navigator.serviceWorker.register('sw.js').then(function(reg) {
    console.log('Service Worker Registered!', reg);

    reg.pushManager.getSubscription().then(function(sub) {
      if (sub === null) {
        // Update UI to ask user to register for Push
        console.log('Not subscribed to push service!');
      } else {
        // We have a subscription, update the database
        console.log('Subscription object: ', sub);
      }
    });
  })
   .catch(function(err) {
    console.log('Service Worker registration failed: ', err);
  });
}

We should perform this check whenever the user accesses our app because subscription objects may change during their lifetime. We need to make sure that it is synchronized with our server. If there is no subscription object we can update our UI to ask the user if they would like receive notifications.

Assume the user enabled notifications. Now we can subscribe to the push service:

main.js

function subscribeUser() {
  if ('serviceWorker' in navigator) {
    navigator.serviceWorker.ready.then(function(reg) {

      reg.pushManager.subscribe({
        userVisibleOnly: true
      }).then(function(sub) {
        console.log('Endpoint URL: ', sub.endpoint);
      }).catch(function(e) {
        if (Notification.permission === 'denied') {
          console.warn('Permission for notifications was denied');
        } else {
          console.error('Unable to subscribe to push', e);
        }
      });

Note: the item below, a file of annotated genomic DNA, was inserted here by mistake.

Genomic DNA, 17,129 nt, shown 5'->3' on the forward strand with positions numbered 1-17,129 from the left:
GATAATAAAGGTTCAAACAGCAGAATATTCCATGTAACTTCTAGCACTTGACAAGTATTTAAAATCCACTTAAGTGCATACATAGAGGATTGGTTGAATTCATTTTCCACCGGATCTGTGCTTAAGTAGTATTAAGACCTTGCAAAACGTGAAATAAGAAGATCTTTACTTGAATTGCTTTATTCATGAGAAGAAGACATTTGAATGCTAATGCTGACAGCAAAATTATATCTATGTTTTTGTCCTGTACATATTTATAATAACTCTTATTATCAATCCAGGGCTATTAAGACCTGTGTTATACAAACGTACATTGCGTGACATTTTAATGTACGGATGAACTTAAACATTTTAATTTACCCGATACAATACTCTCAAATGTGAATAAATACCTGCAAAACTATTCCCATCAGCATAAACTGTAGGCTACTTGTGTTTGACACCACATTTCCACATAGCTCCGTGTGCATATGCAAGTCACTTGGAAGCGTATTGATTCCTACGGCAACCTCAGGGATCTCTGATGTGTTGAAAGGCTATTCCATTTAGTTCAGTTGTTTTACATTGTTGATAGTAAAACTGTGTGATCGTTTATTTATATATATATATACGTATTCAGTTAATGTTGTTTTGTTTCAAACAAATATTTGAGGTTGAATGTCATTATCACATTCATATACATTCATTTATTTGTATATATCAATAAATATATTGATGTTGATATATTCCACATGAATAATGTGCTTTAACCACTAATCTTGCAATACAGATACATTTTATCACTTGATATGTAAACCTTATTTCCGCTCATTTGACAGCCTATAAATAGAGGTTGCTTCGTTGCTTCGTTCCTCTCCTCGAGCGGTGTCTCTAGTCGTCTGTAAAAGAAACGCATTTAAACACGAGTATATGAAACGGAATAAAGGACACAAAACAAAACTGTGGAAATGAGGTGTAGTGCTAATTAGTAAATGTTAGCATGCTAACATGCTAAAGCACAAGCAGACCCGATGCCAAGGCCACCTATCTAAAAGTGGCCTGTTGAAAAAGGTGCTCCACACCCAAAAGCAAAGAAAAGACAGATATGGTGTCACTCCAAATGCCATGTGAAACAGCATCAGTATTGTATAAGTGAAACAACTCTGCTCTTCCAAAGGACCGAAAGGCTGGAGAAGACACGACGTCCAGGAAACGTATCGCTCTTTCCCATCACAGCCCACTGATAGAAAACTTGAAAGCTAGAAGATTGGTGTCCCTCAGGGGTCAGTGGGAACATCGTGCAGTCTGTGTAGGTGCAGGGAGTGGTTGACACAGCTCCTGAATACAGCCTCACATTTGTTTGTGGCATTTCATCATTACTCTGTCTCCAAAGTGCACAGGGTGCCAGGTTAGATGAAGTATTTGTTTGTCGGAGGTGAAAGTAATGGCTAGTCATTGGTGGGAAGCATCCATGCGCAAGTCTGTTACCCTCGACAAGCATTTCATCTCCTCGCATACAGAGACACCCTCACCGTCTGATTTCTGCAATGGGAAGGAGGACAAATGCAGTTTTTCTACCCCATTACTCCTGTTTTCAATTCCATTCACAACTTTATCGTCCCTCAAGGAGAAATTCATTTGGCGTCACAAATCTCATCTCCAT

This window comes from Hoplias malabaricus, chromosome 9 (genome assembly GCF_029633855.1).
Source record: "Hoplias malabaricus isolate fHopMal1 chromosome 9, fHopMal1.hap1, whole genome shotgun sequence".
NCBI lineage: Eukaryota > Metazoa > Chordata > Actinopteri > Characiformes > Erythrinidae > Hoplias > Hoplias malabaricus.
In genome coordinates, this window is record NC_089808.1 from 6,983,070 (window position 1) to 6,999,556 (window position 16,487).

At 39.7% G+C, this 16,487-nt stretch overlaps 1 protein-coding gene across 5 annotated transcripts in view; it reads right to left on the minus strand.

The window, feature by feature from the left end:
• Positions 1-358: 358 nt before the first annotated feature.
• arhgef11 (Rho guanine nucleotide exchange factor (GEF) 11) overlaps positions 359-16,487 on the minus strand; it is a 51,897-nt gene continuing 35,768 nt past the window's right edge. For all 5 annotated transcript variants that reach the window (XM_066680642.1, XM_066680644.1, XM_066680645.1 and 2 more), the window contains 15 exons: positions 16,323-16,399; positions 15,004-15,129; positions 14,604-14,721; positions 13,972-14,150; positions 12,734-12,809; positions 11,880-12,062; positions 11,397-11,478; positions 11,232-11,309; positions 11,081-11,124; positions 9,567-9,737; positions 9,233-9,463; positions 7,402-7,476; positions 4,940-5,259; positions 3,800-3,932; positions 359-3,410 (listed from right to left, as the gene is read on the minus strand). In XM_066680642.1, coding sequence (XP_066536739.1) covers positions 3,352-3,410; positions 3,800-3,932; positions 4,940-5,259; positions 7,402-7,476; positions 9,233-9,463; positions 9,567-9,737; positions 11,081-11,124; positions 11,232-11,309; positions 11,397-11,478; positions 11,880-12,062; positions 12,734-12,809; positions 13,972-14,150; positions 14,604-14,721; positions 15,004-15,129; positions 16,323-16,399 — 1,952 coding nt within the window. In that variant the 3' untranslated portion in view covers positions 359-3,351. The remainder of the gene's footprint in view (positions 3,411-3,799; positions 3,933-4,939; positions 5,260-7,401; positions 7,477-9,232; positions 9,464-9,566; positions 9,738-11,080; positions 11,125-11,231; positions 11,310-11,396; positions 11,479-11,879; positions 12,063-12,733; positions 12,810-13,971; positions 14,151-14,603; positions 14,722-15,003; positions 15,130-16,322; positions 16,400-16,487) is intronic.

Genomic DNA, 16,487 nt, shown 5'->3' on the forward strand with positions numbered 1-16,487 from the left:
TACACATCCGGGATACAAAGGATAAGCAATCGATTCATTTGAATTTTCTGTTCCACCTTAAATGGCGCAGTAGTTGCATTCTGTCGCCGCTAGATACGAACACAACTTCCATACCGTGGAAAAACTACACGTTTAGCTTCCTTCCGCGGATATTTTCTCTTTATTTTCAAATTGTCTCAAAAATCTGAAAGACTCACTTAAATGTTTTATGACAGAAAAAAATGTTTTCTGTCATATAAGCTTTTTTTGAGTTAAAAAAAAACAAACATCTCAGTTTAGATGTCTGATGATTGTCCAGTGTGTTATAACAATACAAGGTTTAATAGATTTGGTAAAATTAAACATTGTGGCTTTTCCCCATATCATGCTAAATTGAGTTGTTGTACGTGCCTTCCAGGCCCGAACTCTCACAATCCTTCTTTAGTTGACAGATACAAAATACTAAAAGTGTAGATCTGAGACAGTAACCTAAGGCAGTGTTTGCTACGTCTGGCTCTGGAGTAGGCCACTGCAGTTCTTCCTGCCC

})
  }
}

It's best practice to call the subscribeUser() function in response to a user action signalling they would like to subscribe to push messages from our app.

In the above example we call the subscribe method on the pushManager and log the subscription object to the console.

Notice we are passing a flag named userVisibleOnly to the subscribe method. By setting this to true, the browser ensures that every incoming message has a matching (and visible) notification.

If the user doesn't accept the permission request or there's another error, the promise rejects.

We add a catch clause to handle this, and then check the permission property on the notification global object to understand why we can't display notifications.

The Web Push Protocol

Let's look at how to send a push message to the browser using the Web Push Protocol.

The Web Push protocol is the formal standard for sending push messages destined for the browser. It describes the structure and flow of how to create your push message, encrypt it, and send it to a Push messaging platform. The protocol abstracts the details of which messaging platform and browser the user has.

The Web Push protocol is complex, but we don't need to understand all of the details. The browser automatically takes care of subscribing the user with the push service. Our job, as developers, is to take the subscription token, extract the URL, and send our message there.

Sending a Push Message Using Firebase Cloud Messaging